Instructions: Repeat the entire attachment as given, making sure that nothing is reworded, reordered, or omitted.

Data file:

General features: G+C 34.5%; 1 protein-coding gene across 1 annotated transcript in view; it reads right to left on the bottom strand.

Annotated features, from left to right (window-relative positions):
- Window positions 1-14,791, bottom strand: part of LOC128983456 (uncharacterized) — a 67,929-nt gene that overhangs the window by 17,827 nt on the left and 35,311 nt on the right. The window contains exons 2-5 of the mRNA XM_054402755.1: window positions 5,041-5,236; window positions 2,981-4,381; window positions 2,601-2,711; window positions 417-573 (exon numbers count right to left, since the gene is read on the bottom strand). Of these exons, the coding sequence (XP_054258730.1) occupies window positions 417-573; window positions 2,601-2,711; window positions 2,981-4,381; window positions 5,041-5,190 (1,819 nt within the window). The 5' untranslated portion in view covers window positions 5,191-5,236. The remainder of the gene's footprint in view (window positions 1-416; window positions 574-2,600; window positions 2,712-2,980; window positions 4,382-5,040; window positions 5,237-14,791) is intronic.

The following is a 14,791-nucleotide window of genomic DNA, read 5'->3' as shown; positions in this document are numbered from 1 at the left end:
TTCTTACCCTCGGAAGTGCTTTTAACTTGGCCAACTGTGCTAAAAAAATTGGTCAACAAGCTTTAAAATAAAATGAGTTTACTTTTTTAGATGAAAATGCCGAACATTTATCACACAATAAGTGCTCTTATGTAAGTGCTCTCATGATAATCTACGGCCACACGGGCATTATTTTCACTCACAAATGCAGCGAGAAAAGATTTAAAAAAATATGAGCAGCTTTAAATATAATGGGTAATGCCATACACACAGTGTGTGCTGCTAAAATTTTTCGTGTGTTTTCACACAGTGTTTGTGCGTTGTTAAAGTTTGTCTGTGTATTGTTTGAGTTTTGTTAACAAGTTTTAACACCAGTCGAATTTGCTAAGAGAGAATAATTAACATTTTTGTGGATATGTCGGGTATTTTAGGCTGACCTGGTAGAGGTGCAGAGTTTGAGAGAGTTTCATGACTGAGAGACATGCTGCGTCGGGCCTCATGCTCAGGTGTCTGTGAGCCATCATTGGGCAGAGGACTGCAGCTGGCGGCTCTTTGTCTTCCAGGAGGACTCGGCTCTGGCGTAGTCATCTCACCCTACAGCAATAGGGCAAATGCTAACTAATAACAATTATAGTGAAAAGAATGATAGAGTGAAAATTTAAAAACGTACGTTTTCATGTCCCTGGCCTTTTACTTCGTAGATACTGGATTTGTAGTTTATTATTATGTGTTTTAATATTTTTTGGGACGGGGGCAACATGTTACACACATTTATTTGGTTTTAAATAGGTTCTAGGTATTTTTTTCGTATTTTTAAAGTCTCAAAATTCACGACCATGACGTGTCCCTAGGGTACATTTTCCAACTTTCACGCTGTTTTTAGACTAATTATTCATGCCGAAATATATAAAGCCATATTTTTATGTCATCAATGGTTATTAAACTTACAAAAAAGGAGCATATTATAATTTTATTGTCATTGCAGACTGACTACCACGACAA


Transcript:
General features: G+C 34.5%; 1 protein-coding gene across 1 annotated transcript in view; it reads right to left on the bottom strand.

Annotated features, from left to right (window-relative positions):
- Window positions 1-14,791, bottom strand: part of LOC128983456 (uncharacterized) — a 67,929-nt gene that overhangs the window by 17,827 nt on the left and 35,311 nt on the right. The window contains exons 2-5 of the mRNA XM_054402755.1: window positions 5,041-5,236; window positions 2,981-4,381; window positions 2,601-2,711; window positions 417-573 (exon numbers count right to left, since the gene is read on the bottom strand). Of these exons, the coding sequence (XP_054258730.1) occupies window positions 417-573; window positions 2,601-2,711; window positions 2,981-4,381; window positions 5,041-5,190 (1,819 nt within the window). The 5' untranslated portion in view covers window positions 5,191-5,236. The remainder of the gene's footprint in view (window positions 1-416; window positions 574-2,600; window positions 2,712-2,980; window positions 4,382-5,040; window positions 5,237-14,791) is intronic.

The following is a 14,791-nucleotide window of genomic DNA, read 5'->3' as shown; positions in this document are numbered from 1 at the left end:
TTCTTACCCTCGGAAGTGCTTTTAACTTGGCCAACTGTGCTAAAAAAATTGGTCAACAAGCTTTAAAATAAAATGAGTTTACTTTTTTAGATGAAAATGCCGAACATTTATCACACAATAAGTGCTCTTATGTAAGTGCTCTCATGATAATCTACGGCCACACGGGCATTATTTTCACTCACAAATGCAGCGAGAAAAGATTTAAAAAAATATGAGCAGCTTTAAATATAATGGGTAATGCCATACACACAGTGTGTGCTGCTAAAATTTTTCGTGTGTTTTCACACAGTGTTTGTGCGTTGTTAAAGTTTGTCTGTGTATTGTTTGAGTTTTGTTAACAAGTTTTAACACCAGTCGAATTTGCTAAGAGAGAATAATTAACATTTTTGTGGATATGTCGGGTATTTTAGGCTGACCTGGTAGAGGTGCAGAGTTTGAGAGAGTTTCATGACTGAGAGACATGCTGCGTCGGGCCTCATGCTCAGGTGTCTGTGAGCCATCATTGGGCAGAGGACTGCAGCTGGCGGCTCTTTGTCTTCCAGGAGGACTCGGCTCTGGCGTAGTCATCTCACCCTACAGCAATAGGGCAAATGCTAACTAATAACAATTATAGTGAAAAGAATGATAGAGTGAAAATTTAAAAACGTACGTTTTCATGTCCCTGGCCTTTTACTTCGTAGATACTGGATTTGTAGTTTATTATTATGTGTTTTAATATTTTTTGGGACGGGGGCAACATGTTACACACATTTATTTGGTTTTAAATAGGTTCTAGGTATTTTTTTCGTATTTTTAAAGTCTCAAAATTCACGACCATGACGTGTCCCTAGGGTACATTTTCCAACTTTCACGCTGTTTTTAGACTAATTATTCATGCCGAAATATATAAAGCCATATTTTTATGTCATCAATGGTTATTAAACTTACAAAAAAGGAGCATATTATAATTTTATTGTCATTGCAGACTGACTACCACGACAA